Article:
Emotions in high places: Why EQ is outranking IQ in leadership positions

Emotional intelligence – it’s a term many of us have heard kicked around before, but few of us might actually know what it really means. There’s no doubting that a high IQ (intelligence quotient) is essential for leadership success in the business world, however there’s more and more research out there suggesting that a high EQ (emotional quotient) is one of the most valuable qualities in a good workplace leader.

While the idea of focusing on “emotions” or “feelings” in the profit-driven, results-focussed world of business might seem ridiculous to some, EQ in the workplace is much more than some touchy feely, new age nonsense. In fact, when hiring new talent, 67% of the attributes that employers are looking for are EQ competencies

Someone with a high EQ has the capacity to recognize their own emotions and those of others, use emotional information to guide thinking and behaviour, and manage or adjust their emotions to adapt to environments or achieve their goals.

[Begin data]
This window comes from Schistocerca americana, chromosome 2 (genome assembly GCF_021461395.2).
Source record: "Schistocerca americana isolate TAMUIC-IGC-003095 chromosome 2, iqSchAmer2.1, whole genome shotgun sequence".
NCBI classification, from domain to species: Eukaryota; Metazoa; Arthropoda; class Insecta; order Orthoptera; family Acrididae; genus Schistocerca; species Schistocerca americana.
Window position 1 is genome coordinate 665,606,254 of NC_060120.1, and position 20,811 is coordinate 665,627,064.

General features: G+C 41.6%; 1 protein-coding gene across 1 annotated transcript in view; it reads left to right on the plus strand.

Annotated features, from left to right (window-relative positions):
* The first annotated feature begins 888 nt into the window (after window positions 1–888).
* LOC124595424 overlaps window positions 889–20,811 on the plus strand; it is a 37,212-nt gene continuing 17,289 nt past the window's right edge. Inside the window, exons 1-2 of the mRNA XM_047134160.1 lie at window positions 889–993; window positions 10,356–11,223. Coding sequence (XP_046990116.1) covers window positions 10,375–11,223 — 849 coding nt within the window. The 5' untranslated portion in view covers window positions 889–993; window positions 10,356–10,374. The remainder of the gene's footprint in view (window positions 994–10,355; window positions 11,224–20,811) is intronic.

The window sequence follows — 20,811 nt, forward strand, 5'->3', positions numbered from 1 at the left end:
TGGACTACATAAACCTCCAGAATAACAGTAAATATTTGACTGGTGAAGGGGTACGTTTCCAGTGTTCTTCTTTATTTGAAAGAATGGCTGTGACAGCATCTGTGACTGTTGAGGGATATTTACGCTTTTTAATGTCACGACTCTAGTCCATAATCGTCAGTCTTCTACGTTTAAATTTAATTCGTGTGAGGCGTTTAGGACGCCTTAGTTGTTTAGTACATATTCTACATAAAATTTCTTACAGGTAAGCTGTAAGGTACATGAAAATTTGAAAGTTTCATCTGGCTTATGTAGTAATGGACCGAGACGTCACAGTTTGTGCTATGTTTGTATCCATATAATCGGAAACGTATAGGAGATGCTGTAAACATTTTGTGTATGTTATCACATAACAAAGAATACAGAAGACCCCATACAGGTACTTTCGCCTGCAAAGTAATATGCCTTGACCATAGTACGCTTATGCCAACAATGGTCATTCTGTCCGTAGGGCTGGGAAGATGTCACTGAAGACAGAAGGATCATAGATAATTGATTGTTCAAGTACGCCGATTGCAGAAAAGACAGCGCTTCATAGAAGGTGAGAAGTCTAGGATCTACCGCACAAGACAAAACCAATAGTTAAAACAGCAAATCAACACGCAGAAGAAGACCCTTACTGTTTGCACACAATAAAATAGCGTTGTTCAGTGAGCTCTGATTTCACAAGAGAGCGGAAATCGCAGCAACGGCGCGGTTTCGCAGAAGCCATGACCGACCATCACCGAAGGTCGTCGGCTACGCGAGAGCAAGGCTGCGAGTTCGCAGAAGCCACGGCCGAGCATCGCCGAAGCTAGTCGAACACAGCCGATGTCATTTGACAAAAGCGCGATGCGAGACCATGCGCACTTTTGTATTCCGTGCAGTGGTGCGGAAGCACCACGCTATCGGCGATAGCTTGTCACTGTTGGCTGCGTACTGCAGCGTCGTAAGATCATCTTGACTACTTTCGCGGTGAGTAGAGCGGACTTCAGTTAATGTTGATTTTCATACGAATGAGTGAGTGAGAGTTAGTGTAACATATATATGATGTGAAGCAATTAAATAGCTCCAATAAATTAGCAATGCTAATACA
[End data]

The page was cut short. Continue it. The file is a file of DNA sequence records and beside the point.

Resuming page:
The ability to register and respond to emotions in an intuitive way is essential to workplace success. This principle applies just as strongly to the talent we work with as it does to our own line of work! As recruiters, our role requires practicing strong emotional intelligence when it comes to managing both clients and talent – we are in the business of relationships, after all!

Norwich University have brought together results from numerous studies to create a super useful infographic looking at the effect of IQ and EQ on successful leadership, and the findings are pretty interesting…

The benefits of a high EQ

The habits of leaders with a high EQ

What a high EQ leadership looks like

How to increase EQ

Emotional intelligence tends to naturally increase gradually with age, however there are certain measures and behaviours that can be implemented to increase EQ:

Emotional_Quotient_and_Leadership

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